Posted by Tony Caridi on Wednesday, March 31, 2010
Fingernail length has never been shorter in state history. Nail-biting is just one of the spoils of winning seven consecutive post-season games and advancing to the Final Four.
Ah, the Final Four. It’s the biggest of the big. Huge. Enormous. Prodigious. It is so stinking big they have to play the game on a football field. By the time everyone is in their seats on Saturday night, the Mountaineers will be playing in front of a crowd larger than any crowd that’s ever seen a West Virginia football team play a game in Morgantown.
The anticipation is off the chart.
The stakes are higher than high.
Massive. Gi-gunda. Gi-normous. Gi (you fill in the blank).
The Final Four transcends it all. Right?
Well not in my opinion. The truth is that the Final Four is at least one and maybe two basketball games. That’s all, nothing more and nothing less. The team that best understands that concept is the team that will walk off the court in Indianapolis late Monday night holding the national championship trophy and hearing the sounds of One Shining Moment.
The teams that get caught up in the circus atmosphere of this spectacle will be eliminated. The team that has the mental capacity to focus and compartmentalize the distractions will win.
The 1988 West Virginia football team played for the national championship against Notre Dame. Coach Don Nehlen to this day laments over how he handled the distractions. He’s often told me if he had to do it over, he would have done it much differently. Despite Major Harris’ injury, the Mountaineers just were not the same team they had been all season. They got caught up in the “bigness” of the game and didn’t realize that the only thing that really mattered was the game.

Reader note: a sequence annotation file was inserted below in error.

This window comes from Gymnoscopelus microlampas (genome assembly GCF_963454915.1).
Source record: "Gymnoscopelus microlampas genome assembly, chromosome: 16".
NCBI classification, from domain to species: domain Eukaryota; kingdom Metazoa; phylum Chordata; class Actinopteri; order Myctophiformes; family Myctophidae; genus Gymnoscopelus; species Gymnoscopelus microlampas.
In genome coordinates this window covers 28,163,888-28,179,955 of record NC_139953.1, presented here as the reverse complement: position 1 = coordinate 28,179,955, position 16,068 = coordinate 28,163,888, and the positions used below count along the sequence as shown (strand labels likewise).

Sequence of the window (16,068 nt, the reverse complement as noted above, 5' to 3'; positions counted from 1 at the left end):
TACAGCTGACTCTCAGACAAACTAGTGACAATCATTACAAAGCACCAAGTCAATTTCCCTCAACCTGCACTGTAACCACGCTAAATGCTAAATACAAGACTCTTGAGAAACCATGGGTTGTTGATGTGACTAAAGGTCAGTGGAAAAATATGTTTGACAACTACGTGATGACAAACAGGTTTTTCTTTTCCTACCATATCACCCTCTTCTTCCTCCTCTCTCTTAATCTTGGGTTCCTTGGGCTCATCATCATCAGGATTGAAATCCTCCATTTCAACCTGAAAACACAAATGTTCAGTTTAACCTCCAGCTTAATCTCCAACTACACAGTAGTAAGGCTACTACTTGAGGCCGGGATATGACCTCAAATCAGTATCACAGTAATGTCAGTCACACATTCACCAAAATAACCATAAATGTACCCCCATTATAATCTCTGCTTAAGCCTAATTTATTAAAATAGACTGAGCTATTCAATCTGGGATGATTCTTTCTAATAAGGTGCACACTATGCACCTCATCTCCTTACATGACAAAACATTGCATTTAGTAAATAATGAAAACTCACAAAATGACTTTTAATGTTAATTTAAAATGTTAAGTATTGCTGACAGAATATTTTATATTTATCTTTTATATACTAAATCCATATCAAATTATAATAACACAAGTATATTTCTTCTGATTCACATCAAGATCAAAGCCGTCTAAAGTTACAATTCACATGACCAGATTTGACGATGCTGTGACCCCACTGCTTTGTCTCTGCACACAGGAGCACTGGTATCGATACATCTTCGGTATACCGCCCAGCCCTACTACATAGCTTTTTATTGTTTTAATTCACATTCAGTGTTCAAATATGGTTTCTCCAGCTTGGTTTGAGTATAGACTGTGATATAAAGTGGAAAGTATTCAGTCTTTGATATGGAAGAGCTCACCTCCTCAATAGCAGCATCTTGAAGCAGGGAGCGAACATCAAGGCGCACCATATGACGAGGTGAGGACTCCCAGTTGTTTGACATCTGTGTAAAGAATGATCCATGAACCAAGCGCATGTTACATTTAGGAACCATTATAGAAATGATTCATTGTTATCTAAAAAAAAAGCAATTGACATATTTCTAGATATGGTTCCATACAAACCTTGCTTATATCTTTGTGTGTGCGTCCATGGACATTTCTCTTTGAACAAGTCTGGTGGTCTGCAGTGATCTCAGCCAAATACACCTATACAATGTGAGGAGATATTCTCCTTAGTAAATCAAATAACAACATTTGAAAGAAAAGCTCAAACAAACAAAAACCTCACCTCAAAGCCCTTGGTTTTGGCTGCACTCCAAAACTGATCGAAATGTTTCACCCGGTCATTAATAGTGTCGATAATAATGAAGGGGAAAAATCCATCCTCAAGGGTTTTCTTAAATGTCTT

In 1992, Bob Huggins made his first Final Four appearance. He learned invaluable lessons that he’s been waiting 18 years to share. He’ll tell his team what the Final Four really is. It’s basketball’s version of the Garden of Eden; absolutely beautiful but loaded with focus-sucking temptation.
||West Virginia had its Final Four media day at the WVU Coliseum Tuesday afternoon.
WVU Sports Communications photo
Here’s the key to winning a national championship for the Mountaineers. They must adopt a WWHIS philosophy.
Yes, WWHIS. You know what that is right?
Say it’s the middle of July and the Mountaineers are playing pickup games inside fabled Stansbury Hall (aka Mountaineer Field House)
No band, no media, no refs … the fellas are just playing ball. Winner stays on the court. In walks Kyle Singler, Jon Scheyer, Brian Zoubek, Nolan Smith and the rest of the Duke Blue Devils looking for a game. Shirts against skins. No Bob Huggins. No Coach K.
Who do you like to win now?
That’s all it is - it’s just a game, nothing more and nothing less. Their five against our five.
WWHIS. Five letters that tell you all you need to know about winning a national championship.